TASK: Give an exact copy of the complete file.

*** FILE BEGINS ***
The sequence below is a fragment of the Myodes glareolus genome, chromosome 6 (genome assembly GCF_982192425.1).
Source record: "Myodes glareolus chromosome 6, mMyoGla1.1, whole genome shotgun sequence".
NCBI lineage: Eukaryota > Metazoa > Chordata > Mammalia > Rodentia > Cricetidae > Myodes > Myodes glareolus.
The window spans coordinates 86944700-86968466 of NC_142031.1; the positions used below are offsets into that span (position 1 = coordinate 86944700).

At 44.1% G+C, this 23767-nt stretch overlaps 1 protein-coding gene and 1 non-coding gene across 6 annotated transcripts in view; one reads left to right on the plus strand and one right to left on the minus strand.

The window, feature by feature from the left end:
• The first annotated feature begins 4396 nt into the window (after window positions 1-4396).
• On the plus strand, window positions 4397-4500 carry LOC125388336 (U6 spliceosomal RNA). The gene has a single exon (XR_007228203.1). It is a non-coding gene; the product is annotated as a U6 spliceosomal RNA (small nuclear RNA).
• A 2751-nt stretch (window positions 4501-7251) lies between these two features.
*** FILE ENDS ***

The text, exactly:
The sequence below is a fragment of the Myodes glareolus genome, chromosome 6 (genome assembly GCF_982192425.1).
Source record: "Myodes glareolus chromosome 6, mMyoGla1.1, whole genome shotgun sequence".
NCBI lineage: Eukaryota > Metazoa > Chordata > Mammalia > Rodentia > Cricetidae > Myodes > Myodes glareolus.
The window spans coordinates 86944700-86968466 of NC_142031.1; the positions used below are offsets into that span (position 1 = coordinate 86944700).

At 44.1% G+C, this 23767-nt stretch overlaps 1 protein-coding gene and 1 non-coding gene across 6 annotated transcripts in view; one reads left to right on the plus strand and one right to left on the minus strand.

The window, feature by feature from the left end:
• The first annotated feature begins 4396 nt into the window (after window positions 1-4396).
• On the plus strand, window positions 4397-4500 carry LOC125388336 (U6 spliceosomal RNA). The gene has a single exon (XR_007228203.1). It is a non-coding gene; the product is annotated as a U6 spliceosomal RNA (small nuclear RNA).
• A 2751-nt stretch (window positions 4501-7251) lies between these two features.